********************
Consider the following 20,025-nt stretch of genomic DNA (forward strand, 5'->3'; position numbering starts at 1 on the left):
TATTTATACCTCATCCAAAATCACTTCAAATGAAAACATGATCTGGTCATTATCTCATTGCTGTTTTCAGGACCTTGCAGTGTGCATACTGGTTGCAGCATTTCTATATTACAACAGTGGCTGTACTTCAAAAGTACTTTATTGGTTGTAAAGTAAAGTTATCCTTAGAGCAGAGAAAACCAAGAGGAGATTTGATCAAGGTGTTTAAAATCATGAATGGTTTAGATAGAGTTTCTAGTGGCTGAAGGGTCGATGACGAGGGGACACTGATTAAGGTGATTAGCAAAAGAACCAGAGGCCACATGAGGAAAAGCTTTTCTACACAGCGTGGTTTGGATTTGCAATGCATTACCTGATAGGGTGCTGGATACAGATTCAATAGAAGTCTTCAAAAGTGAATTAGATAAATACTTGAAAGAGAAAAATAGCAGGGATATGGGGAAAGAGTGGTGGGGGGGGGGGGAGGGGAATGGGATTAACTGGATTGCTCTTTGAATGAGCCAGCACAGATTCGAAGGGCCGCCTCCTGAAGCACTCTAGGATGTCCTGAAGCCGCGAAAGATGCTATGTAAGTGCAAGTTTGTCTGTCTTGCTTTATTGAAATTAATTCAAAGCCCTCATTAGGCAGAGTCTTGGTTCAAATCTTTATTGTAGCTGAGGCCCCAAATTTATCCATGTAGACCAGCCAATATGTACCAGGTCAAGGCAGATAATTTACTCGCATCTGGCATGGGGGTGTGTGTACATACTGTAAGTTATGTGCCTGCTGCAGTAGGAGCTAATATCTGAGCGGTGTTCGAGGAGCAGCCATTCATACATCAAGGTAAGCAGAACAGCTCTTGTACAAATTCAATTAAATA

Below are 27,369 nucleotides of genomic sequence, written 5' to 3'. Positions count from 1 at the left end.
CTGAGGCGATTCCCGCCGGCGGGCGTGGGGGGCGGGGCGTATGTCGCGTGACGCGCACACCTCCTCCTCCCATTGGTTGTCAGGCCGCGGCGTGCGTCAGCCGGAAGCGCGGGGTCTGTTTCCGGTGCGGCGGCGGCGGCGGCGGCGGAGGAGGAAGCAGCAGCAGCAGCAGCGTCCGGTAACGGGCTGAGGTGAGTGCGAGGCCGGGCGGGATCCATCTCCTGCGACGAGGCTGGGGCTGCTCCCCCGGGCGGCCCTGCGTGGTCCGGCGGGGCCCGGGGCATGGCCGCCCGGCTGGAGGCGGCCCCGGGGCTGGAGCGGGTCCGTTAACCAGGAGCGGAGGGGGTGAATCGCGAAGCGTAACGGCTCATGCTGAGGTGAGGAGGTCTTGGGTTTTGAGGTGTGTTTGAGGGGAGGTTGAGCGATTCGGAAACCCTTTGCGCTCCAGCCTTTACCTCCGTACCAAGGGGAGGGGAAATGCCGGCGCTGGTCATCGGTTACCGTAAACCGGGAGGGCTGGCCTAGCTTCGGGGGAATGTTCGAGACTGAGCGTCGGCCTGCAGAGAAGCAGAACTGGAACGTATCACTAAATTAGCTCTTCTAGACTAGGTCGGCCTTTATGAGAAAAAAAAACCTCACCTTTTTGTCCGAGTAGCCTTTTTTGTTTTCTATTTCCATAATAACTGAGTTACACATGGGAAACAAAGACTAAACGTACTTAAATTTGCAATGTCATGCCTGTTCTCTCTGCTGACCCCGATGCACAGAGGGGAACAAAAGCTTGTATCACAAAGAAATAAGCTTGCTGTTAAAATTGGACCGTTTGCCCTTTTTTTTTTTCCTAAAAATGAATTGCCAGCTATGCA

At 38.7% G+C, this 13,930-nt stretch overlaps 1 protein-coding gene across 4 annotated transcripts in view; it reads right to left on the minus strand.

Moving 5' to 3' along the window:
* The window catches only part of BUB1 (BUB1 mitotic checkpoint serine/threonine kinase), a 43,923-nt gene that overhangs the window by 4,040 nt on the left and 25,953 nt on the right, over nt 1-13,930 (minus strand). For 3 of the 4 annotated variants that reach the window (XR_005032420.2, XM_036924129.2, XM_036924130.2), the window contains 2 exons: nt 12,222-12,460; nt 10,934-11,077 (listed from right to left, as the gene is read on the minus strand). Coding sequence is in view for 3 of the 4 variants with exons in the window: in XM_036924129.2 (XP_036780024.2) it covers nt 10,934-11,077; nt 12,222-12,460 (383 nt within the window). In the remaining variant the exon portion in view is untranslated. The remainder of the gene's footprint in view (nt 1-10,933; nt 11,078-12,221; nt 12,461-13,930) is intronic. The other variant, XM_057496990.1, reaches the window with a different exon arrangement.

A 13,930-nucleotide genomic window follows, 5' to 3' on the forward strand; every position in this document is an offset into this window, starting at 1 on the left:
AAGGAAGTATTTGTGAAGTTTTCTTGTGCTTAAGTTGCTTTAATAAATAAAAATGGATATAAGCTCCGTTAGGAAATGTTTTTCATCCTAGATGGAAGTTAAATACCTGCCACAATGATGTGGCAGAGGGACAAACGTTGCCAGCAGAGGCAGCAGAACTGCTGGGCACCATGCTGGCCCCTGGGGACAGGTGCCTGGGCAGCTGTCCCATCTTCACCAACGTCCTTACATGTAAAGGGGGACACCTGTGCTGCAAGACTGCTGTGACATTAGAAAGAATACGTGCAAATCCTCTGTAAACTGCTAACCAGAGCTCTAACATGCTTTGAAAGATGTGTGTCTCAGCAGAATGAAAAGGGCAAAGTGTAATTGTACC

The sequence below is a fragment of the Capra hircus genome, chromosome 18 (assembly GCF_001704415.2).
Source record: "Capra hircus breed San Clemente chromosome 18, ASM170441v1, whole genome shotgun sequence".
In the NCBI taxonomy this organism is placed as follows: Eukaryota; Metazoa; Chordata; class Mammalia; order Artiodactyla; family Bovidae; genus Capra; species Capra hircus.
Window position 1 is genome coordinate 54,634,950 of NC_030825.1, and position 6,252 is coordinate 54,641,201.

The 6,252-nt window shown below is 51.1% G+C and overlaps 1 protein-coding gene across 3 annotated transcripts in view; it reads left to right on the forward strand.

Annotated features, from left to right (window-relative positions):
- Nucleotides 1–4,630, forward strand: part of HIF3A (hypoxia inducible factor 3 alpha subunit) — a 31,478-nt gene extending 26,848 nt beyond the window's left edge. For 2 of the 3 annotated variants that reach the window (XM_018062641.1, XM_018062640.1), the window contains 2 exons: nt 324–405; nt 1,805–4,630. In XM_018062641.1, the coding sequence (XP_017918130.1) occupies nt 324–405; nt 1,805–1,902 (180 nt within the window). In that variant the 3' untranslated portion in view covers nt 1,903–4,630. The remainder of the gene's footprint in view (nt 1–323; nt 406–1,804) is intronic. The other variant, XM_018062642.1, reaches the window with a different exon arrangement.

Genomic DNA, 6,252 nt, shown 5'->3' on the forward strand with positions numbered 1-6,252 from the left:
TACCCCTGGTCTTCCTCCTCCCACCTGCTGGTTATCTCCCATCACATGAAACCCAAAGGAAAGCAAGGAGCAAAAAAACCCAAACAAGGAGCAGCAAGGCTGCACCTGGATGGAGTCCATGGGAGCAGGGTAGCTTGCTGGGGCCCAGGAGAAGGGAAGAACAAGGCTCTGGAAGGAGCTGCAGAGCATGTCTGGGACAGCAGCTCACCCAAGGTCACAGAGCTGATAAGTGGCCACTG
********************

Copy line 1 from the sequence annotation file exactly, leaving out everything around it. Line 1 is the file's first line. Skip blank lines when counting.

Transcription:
Consider the following 20,025-nt stretch of genomic DNA (forward strand, 5'->3'; position numbering starts at 1 on the left):